But given the nature of much contact center work, it can be difficult to implement collaborative learning processes, which by nature are social. Strictly scheduled environments often don’t allow much employee interaction to occur beyond formalized meetings, scheduled breaks or snatched chats at the water cooler.

That’s a shame, because we can often make the most sense of complex situations at work when we share them with others who have been through similar experiences and can offer different perspectives and ideas. Encouraging employees to discuss complex cases is an exercise ripe for learning, as failures and successes can be shared and learned from without each employee needing to follow the same bumpy path.

The beauty of encouraging collaboration on complex queries through a KB is that employees can interact with it in the course of their everyday work. This allows them to collaborate asynchronously, without a heavy load on agent schedules. Collaboration shouldn’t be limited only to your agent team – other teams can also be set up to view and collaborate upon cross-functional knowledge items.

This kind of process doesn’t need to start off on a formal KB platform, either. On the CX Accelerator community recently, Lauren Volpe shared a great example of collaborative learning via a CX Tracker, where team members share details of tricky cases so others can benefit.

Getting to this point may require some cultural changes to occur too. It’s important to encourage your team to view continuous improvement as a team exercise, which treasures its experts and grows its newbies, and which recognizes that it’s through sharing information (not hoarding it) that we can get our best work done.

Future-proof your contact centre’s knowledge

Let’s go back to those expert staff members for a moment. If your contact center contains a few wise sages who intuitively know the right answer to most queries, you’ll know how valuable they are, and how often they can get called upon to share their knowledge.

But you’ll also know how dangerous this can be. Reliance on a few staff as oracles of knowledge is a dangerous tactic, plunging your team into difficulties if they leave. Not to mention that in a carefully scheduled environment, allowing these seasoned staff members time to walk the floor and be available for answering questions isn’t always ideal, let alone scalable.

Great KBs can become living resources that wean reliance off those wise sages by letting knowledge loose outside of people’s heads. Plus, if you can set up your KB to be added to by everyone as they learn and discuss new queries, the information within them can become greater than anything an individual alone could convey.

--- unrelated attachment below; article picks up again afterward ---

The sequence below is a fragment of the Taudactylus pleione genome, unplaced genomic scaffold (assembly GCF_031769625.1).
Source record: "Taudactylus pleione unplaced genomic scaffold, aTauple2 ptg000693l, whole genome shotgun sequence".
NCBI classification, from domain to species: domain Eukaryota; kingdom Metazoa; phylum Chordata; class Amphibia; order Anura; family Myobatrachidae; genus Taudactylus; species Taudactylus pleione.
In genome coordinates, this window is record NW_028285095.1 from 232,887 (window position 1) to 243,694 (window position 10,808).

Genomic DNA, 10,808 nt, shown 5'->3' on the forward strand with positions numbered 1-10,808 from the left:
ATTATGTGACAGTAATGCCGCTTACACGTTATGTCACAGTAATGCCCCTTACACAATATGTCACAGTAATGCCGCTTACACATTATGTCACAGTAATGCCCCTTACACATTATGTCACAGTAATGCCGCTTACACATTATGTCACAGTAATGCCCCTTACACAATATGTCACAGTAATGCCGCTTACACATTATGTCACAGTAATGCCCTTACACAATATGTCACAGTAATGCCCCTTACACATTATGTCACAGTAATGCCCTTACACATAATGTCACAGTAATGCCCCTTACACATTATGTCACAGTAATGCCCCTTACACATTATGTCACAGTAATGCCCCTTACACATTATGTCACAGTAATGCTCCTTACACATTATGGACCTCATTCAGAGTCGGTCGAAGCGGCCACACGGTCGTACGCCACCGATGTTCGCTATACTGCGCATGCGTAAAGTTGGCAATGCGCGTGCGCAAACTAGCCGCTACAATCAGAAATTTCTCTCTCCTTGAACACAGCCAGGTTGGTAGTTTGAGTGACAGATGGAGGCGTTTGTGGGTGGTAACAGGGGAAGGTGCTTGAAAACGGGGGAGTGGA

KBs are the new training

In the past, most educational models were designed around the fact that information wasn’t easily accessible. To learn something new you needed to go on a training course, consult an expert, or check out a book from the library.

Times have now changed. Mobile devices and internet access mean that we and our employees don’t need to go through an extensive process of information synthesis or training to learn a new thing. Most people are pretty capable of figuring things out for themselves. We just look up information, and get things done.

Despite this, many organizations still rely on formalized training interventions to attempt to help employees to learn. Usually this consists of trainers resorting to information-stuffing strategies – for example taking employees away from their desks, attempting to fill them with as much pure information as possible, and adding in some sort of game or test to help make sure that information isn’t so easily forgotten. We’re now starting to understand how ineffective these types of methods are.

Times are changing and the way we think about contact center learning needs to change too. We need to get better at providing employees with the technology and resources they need to learn from each other and just do their jobs, no information-stuffing required.

Especially given the resource-stretched, turnover-ridden nature of the environments we operate in, many centers could achieve this by better harnessing tools like KBs – providing the conditions to learn better, smarter and quicker, even in increasingly complex environments.

Originally published here.